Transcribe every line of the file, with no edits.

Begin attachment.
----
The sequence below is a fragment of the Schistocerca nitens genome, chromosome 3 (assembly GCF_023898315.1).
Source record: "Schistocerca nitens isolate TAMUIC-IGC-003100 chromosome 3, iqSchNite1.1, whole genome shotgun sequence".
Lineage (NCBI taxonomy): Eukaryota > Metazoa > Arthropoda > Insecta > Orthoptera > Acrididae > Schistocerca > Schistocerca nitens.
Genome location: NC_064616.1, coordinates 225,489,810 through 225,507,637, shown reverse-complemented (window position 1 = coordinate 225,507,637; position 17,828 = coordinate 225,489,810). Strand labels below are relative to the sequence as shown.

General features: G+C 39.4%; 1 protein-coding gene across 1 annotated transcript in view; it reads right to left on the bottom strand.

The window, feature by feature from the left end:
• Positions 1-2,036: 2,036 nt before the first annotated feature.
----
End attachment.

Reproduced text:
The sequence below is a fragment of the Schistocerca nitens genome, chromosome 3 (assembly GCF_023898315.1).
Source record: "Schistocerca nitens isolate TAMUIC-IGC-003100 chromosome 3, iqSchNite1.1, whole genome shotgun sequence".
Lineage (NCBI taxonomy): Eukaryota > Metazoa > Arthropoda > Insecta > Orthoptera > Acrididae > Schistocerca > Schistocerca nitens.
Genome location: NC_064616.1, coordinates 225,489,810 through 225,507,637, shown reverse-complemented (window position 1 = coordinate 225,507,637; position 17,828 = coordinate 225,489,810). Strand labels below are relative to the sequence as shown.

General features: G+C 39.4%; 1 protein-coding gene across 1 annotated transcript in view; it reads right to left on the bottom strand.

The window, feature by feature from the left end:
• Positions 1-2,036: 2,036 nt before the first annotated feature.